The Princeton Guide to Ecology

By Simon A. Levin | Go to book overview

IV.6
Spatial Patterns of Species Diversity
in Terrestrial Environments
Brian A. Maurer
OUTLINE
1. The physical environment
2. Dynamics of geographic populations
3. Patterns in genetic variation and adaptation
4. Synthesis: How spatial patterns in species diversity are generated and maintained
5. Empirical sampling protocols
6. Species abundance and relative abundance distributions
7. Species-area relationships
8. Abundance-distribution relationships
9. Nested subsets community pattern
10. Species diversity along environmental gradients
11. Understanding species diversity

Spatial patterns of species diversity have intrigued ecologists since European natural historians discovered that the flora and fauna of the world varied dramatically across the face of the Earth. It is only within the last few decades that a clear understanding of the processes underlying these patterns has arisen. Variation in the number of species found across space depends on several interacting sets of processes. The first set of processes affect the physical and chemical properties of the hydrosphere, atmosphere, and lithosphere. The second set of processes comprises the demographic responses of individual organisms interacting with their physical and biological environment summed up within geographic populations of different species. The final set of processes are the long-term adaptive responses of populations as natural selection shapes gene pools of different species over evolutionary time. The complex interactions of these sets of factors occur across a wide range of spatial and temporal scales, making it difficult to isolate simple explanations for data collected at single spatial and/ or temporal scales.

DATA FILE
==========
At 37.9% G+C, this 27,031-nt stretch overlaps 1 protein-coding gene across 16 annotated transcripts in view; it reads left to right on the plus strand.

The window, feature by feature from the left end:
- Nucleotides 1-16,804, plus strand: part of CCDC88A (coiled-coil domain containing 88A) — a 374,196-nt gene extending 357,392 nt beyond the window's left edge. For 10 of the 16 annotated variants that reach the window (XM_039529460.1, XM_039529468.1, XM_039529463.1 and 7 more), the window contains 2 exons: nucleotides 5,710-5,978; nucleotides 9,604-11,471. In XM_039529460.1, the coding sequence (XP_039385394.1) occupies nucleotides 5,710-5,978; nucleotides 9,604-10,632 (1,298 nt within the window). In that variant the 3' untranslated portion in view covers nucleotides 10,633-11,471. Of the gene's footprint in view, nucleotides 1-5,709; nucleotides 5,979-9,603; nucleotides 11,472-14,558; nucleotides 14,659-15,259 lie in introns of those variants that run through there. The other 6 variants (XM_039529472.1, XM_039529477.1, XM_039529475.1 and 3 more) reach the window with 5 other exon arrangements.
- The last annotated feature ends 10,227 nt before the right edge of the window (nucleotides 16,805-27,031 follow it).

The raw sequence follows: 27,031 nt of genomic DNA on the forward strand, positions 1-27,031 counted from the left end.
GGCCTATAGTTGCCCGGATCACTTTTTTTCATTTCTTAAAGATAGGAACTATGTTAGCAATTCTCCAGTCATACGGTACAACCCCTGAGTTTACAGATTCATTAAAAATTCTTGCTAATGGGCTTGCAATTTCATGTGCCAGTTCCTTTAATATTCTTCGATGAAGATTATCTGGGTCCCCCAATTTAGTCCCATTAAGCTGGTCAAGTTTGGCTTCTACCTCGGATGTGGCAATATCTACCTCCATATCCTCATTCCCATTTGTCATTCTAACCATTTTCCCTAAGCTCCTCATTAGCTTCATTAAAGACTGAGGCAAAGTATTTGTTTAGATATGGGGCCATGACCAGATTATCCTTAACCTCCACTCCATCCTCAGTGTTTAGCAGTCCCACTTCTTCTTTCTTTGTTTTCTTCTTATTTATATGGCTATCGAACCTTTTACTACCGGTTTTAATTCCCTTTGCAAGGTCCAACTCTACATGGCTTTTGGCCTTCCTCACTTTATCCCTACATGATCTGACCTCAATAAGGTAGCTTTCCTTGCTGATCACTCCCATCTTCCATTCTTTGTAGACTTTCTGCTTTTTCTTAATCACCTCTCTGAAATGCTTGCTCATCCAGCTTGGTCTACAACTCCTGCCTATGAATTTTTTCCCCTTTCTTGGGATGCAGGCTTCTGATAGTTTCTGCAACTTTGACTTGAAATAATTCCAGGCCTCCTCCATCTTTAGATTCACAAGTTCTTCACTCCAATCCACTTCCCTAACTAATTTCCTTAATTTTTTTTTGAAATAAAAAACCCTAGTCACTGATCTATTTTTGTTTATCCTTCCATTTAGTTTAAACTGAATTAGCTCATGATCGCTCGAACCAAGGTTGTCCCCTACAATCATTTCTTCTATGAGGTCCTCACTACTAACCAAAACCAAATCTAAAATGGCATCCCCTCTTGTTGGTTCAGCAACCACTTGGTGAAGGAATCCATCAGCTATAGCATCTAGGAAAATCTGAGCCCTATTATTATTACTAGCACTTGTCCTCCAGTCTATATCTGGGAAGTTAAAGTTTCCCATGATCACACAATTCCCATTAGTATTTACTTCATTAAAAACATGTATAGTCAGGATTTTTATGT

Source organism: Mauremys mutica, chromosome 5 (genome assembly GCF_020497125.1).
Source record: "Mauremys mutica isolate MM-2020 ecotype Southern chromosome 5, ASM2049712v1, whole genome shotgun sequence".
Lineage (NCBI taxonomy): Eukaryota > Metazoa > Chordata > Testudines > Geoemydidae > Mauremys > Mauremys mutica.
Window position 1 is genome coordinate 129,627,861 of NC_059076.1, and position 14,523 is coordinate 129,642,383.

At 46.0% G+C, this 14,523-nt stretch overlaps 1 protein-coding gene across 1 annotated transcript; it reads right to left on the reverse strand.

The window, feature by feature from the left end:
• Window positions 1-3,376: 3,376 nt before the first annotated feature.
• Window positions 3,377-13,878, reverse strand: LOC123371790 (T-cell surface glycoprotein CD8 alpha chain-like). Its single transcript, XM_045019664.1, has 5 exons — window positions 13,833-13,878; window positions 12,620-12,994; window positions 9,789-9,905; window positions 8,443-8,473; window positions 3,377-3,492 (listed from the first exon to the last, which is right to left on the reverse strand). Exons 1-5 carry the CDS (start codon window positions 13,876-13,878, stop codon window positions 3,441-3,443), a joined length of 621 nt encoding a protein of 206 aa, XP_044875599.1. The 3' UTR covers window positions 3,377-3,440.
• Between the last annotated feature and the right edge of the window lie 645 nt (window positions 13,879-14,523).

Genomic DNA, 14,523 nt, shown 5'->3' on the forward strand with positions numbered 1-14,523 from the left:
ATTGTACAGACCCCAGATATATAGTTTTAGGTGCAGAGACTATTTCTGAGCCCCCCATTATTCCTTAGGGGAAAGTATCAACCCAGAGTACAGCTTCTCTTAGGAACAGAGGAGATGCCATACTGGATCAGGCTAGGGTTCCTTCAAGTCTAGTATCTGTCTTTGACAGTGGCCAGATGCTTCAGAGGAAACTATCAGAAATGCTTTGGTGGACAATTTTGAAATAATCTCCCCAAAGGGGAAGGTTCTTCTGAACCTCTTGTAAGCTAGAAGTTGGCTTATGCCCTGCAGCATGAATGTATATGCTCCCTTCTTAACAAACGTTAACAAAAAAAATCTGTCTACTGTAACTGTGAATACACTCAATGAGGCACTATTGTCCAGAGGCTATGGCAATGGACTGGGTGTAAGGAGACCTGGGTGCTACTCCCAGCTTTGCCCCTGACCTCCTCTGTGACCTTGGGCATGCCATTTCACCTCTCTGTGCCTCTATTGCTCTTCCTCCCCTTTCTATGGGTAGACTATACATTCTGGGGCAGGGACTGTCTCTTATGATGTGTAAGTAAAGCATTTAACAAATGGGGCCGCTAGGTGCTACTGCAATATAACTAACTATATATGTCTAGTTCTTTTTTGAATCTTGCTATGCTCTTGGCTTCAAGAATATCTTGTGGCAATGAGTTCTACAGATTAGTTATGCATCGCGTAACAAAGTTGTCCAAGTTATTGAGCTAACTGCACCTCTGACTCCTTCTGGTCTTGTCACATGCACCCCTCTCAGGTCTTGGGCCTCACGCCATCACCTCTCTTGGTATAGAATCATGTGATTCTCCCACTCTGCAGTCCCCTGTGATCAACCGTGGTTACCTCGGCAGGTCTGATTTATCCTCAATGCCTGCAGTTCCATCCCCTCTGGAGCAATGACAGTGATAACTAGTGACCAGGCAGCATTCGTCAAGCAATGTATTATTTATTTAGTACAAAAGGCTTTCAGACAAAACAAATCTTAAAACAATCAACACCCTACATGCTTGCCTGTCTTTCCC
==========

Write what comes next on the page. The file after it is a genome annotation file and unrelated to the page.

In what follows, I provide an outline for how the three sets of processes work together to set the broad patterns of species diversity seen across geographic space. Here I focus on terrestrial patterns, although a similar argument applies to marine patterns of species diversity. After outlining the processes underlying species diversity variation, I show how different methods of sampling species diversity across geographic space produce the variety of patterns documented by ecologists and biogeographers.


GLOSSARY

adaptive syndrome. The suite of morphological, physiological, and behavioral characters that determine an organism’s ability to survive and reproduce

α diversity. The species diversity of a locally sampled site

β diversity. The turnover in species diversity among different sites within a landscape, generally referring to sites that share the same metacommunity

γ diversity. Turnover in species diversity among different metacommunities

geographic population. All viable populations of a species found within the species’ geographic range

geographic range. The spatial region that includes all viable populations of a species

metacommunity. For any given local community, the assemblage of all geographic populations that contribute immigrants to the community

metapopulation. A group of local populations linked together by dispersal

species diversity. The number and relative abundances of species within a specified geographic region, often divided into α, β, and γ diversity

viable population. Any population that can persist through time by a combination of local recruitment and immigration


1. THE PHYSICAL ENVIRONMENT

Spatial patterns of species diversity result from the interplay of biology with large-scale patterns in the physical properties of the Earth. For a complete de-

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